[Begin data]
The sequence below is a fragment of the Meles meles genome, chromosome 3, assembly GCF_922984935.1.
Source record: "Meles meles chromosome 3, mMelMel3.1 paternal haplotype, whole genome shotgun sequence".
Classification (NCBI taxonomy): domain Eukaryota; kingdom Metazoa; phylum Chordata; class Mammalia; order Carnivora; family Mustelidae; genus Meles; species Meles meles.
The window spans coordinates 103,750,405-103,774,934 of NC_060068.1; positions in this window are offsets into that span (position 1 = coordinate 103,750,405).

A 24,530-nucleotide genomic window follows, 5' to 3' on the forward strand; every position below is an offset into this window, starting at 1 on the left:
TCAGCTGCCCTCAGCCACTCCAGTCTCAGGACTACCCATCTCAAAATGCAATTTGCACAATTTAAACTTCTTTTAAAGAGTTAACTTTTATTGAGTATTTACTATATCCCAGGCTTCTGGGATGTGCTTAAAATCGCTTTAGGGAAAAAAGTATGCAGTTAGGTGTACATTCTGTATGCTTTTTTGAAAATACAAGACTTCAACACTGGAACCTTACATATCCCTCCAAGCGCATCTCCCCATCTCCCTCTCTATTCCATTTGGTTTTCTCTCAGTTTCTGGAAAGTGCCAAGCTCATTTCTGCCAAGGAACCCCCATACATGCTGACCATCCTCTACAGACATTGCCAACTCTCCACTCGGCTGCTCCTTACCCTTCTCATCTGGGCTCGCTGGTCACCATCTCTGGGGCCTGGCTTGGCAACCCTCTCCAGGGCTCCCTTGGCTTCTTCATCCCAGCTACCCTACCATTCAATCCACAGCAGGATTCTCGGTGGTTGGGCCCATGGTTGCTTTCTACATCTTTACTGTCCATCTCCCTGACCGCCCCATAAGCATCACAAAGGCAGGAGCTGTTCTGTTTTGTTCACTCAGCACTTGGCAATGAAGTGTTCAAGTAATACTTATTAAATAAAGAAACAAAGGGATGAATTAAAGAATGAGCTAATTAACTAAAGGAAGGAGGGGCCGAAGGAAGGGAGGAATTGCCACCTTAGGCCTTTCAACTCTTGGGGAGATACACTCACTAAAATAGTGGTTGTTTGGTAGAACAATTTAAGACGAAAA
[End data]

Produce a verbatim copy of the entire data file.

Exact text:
The sequence below is a fragment of the Meles meles genome, chromosome 3, assembly GCF_922984935.1.
Source record: "Meles meles chromosome 3, mMelMel3.1 paternal haplotype, whole genome shotgun sequence".
Classification (NCBI taxonomy): domain Eukaryota; kingdom Metazoa; phylum Chordata; class Mammalia; order Carnivora; family Mustelidae; genus Meles; species Meles meles.
The window spans coordinates 103,750,405-103,774,934 of NC_060068.1; positions in this window are offsets into that span (position 1 = coordinate 103,750,405).

A 24,530-nucleotide genomic window follows, 5' to 3' on the forward strand; every position below is an offset into this window, starting at 1 on the left:
TCAGCTGCCCTCAGCCACTCCAGTCTCAGGACTACCCATCTCAAAATGCAATTTGCACAATTTAAACTTCTTTTAAAGAGTTAACTTTTATTGAGTATTTACTATATCCCAGGCTTCTGGGATGTGCTTAAAATCGCTTTAGGGAAAAAAGTATGCAGTTAGGTGTACATTCTGTATGCTTTTTTGAAAATACAAGACTTCAACACTGGAACCTTACATATCCCTCCAAGCGCATCTCCCCATCTCCCTCTCTATTCCATTTGGTTTTCTCTCAGTTTCTGGAAAGTGCCAAGCTCATTTCTGCCAAGGAACCCCCATACATGCTGACCATCCTCTACAGACATTGCCAACTCTCCACTCGGCTGCTCCTTACCCTTCTCATCTGGGCTCGCTGGTCACCATCTCTGGGGCCTGGCTTGGCAACCCTCTCCAGGGCTCCCTTGGCTTCTTCATCCCAGCTACCCTACCATTCAATCCACAGCAGGATTCTCGGTGGTTGGGCCCATGGTTGCTTTCTACATCTTTACTGTCCATCTCCCTGACCGCCCCATAAGCATCACAAAGGCAGGAGCTGTTCTGTTTTGTTCACTCAGCACTTGGCAATGAAGTGTTCAAGTAATACTTATTAAATAAAGAAACAAAGGGATGAATTAAAGAATGAGCTAATTAACTAAAGGAAGGAGGGGCCGAAGGAAGGGAGGAATTGCCACCTTAGGCCTTTCAACTCTTGGGGAGATACACTCACTAAAATAGTGGTTGTTTGGTAGAACAATTTAAGACGAAAA